Many of our visitors are often surprised to see that Wasabia Japonica is actually a plant in itself. The neon green tubed paste we associate “wasabi” with is an imposter, horseradish cloaked with trace amounts of wasabi, some flavourings and green dye. Fresh, real Wasabi averages 350 euros per kilo because it is one of the most difficult crops to produce on a commercial scale. The plant requires extremely particular conditions for periods of 2-3 years to produce a sizable yield. Additionally, with the international boom in Japanese cuisine, the slow-growing stems are more sought after than ever. Making it common to see just the leaves of the Wasabi plant selling for a significant price.
Wasabi is native to the shallow waters of Japan’s clear mountain streams, under the cool shade of the trees lining the banks. Investigating the technical details of the natural habitat unveils that the water’s pH, nutrient content and (ambient) temperature are critical factors in determining the crop’s success. Our system's ebb and flow naturally, along with shaded beds lower in the towers, is already advantageous. However, the greenhouse gets very hot and humid on sunny days, and lava stones, the medium in the grow beds, are not suitable for growing large stems and rhizomes. Hence we had to find a way to introduce a soft, soil-like medium into the grow beds whilst ensuring that it does not flow away, blocking pipes and pumps.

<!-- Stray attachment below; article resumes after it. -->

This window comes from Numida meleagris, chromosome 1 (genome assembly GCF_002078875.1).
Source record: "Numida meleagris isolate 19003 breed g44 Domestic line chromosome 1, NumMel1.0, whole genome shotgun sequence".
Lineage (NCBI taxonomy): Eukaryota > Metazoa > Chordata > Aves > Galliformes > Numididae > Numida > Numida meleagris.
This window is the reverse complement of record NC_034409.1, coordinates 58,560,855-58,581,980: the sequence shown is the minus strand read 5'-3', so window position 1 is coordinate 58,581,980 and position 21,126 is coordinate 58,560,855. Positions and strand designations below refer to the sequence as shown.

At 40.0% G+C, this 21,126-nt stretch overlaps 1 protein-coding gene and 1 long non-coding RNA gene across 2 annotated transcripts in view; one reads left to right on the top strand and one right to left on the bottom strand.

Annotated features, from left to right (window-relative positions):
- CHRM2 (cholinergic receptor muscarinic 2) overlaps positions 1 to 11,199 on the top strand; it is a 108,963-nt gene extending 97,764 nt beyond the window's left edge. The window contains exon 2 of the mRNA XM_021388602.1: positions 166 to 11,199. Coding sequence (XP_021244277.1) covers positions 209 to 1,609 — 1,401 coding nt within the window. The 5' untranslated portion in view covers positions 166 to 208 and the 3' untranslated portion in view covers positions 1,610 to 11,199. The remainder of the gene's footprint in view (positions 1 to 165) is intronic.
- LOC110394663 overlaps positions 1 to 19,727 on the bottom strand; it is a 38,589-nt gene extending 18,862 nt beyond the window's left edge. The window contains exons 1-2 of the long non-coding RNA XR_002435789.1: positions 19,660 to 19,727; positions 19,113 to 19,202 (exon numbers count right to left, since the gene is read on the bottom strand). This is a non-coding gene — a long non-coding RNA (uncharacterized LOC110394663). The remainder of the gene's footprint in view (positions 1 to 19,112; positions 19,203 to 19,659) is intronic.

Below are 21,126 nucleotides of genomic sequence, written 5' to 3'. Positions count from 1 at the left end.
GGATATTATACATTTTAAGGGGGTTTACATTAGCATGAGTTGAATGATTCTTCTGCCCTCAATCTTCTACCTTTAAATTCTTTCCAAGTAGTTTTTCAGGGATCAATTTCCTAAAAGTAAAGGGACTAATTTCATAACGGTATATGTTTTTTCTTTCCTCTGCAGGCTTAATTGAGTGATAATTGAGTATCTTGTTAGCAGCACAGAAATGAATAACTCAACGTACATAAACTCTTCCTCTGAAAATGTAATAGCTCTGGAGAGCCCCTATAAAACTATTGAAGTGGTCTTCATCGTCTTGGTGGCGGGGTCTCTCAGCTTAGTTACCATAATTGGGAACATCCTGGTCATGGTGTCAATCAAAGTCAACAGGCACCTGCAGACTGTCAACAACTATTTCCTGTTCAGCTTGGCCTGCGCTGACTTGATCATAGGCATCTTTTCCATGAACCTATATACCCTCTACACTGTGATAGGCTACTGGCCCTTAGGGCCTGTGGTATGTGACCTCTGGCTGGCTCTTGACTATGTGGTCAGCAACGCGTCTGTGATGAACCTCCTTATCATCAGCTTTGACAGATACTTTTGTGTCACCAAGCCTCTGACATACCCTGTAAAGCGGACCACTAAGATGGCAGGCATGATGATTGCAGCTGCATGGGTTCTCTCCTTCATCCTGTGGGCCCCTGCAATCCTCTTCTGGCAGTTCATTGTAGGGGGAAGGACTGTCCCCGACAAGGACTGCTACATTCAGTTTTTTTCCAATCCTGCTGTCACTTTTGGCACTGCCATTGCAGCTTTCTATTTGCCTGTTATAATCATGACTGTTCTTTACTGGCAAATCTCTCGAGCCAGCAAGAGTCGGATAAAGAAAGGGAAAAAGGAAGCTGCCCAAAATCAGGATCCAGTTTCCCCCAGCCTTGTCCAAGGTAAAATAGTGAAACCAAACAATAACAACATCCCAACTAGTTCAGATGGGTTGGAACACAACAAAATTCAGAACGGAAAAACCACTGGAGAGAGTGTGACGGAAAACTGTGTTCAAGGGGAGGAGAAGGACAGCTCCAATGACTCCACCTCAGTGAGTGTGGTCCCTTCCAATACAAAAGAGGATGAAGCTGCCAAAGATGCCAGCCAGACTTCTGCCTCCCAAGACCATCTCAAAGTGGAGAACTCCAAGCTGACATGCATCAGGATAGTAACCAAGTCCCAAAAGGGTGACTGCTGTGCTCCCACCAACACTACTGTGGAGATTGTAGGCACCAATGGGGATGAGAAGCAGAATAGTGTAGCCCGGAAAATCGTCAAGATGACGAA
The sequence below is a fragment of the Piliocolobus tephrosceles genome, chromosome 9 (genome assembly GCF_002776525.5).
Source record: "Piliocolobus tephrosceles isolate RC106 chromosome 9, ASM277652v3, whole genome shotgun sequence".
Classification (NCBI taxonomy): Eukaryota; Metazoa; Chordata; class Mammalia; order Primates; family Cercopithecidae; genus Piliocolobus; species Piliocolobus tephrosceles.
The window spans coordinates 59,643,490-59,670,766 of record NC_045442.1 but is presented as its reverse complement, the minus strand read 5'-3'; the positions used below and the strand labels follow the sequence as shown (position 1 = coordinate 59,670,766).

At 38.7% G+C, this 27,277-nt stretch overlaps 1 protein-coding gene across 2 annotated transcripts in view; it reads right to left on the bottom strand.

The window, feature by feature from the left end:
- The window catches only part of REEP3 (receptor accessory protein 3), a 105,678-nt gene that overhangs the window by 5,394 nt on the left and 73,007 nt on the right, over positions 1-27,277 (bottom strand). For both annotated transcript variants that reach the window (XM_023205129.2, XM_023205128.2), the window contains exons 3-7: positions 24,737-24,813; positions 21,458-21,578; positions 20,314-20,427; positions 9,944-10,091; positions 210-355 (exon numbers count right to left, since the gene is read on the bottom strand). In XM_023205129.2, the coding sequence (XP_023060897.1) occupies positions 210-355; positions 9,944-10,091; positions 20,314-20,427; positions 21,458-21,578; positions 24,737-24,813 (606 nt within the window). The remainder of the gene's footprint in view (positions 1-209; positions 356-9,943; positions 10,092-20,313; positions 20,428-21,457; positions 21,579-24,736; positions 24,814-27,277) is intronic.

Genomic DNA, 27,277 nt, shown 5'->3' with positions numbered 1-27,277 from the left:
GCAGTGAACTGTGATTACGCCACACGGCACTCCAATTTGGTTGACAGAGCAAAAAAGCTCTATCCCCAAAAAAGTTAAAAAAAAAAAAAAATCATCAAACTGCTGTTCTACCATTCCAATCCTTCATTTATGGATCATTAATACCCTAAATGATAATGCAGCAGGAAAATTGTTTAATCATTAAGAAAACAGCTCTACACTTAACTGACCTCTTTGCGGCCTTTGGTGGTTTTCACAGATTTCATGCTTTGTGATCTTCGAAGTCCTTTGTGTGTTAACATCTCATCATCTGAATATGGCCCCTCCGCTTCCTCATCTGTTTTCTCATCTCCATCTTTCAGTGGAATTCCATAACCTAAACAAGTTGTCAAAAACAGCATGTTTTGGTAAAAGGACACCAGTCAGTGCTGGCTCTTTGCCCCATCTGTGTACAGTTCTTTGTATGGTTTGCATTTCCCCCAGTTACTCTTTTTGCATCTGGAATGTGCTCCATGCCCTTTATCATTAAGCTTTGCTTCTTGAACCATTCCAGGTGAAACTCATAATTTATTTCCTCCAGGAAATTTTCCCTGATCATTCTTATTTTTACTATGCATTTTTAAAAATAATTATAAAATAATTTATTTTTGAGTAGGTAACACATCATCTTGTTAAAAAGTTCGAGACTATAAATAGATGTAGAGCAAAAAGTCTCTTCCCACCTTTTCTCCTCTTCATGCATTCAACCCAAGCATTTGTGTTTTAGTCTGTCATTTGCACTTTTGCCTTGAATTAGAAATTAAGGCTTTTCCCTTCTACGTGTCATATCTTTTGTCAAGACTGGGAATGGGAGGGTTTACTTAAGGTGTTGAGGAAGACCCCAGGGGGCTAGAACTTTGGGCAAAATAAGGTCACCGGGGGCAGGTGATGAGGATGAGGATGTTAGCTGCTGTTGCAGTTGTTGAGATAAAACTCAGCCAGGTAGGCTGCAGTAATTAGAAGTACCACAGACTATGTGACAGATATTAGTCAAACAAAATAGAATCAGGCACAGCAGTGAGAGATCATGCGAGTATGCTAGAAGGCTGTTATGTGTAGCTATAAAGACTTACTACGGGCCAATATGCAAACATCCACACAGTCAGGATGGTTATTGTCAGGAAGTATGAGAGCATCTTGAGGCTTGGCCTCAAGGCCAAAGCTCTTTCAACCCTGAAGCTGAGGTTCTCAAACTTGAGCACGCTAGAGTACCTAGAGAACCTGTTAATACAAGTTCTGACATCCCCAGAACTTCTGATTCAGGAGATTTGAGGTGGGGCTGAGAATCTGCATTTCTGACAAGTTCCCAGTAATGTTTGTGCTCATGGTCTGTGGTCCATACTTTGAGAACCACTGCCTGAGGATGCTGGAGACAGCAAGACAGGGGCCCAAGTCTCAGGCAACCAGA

Our solution? Felt bags and Coco coir. Coco coir is a hydroponic substrate produced with waste from the coconut milk/water industry. Coconut husks are soaked, ground down and composted to produce a soft, light and sterile substrate. Coco also has the added benefits that it equally distributes moisture throughout the pot, and it does not compress over time, facilitating optimal long-term conditions for root growth. Meanwhile, felt bags are produced from waste fabric, making them permeable. The permeability is essential because it allows the water to flow without having any of the coco coir wash away. The bags also provide a substantial rim above the beds, lined with copper tape, a non-lethal snail repellent. Given the limited range of resources available on wasabi cultivation, we decided to take this as an opportunity to investigate the efficacy of different substrates. Currently we are comparing Perlite + Coco (30:70), Perlite + Sand + Coco (30:20:50) and hydroponic clay pebbles (100).
Whilst the intact wasabi root retains its sinus shattering properties for months under the right conditions, the freshly grated paste is good for only 15 short minutes, hence expect it to be served tableside at Mediamatic Eten in the future! Our talented chefs will also incorporate the leaves and stems into our menu, which can be done before the root is ready for harvest. Our unique project will hopefully allow a growing number of Amsterdamers to experience genuine Wasabi, grown with catfish shit, in Amsterdam.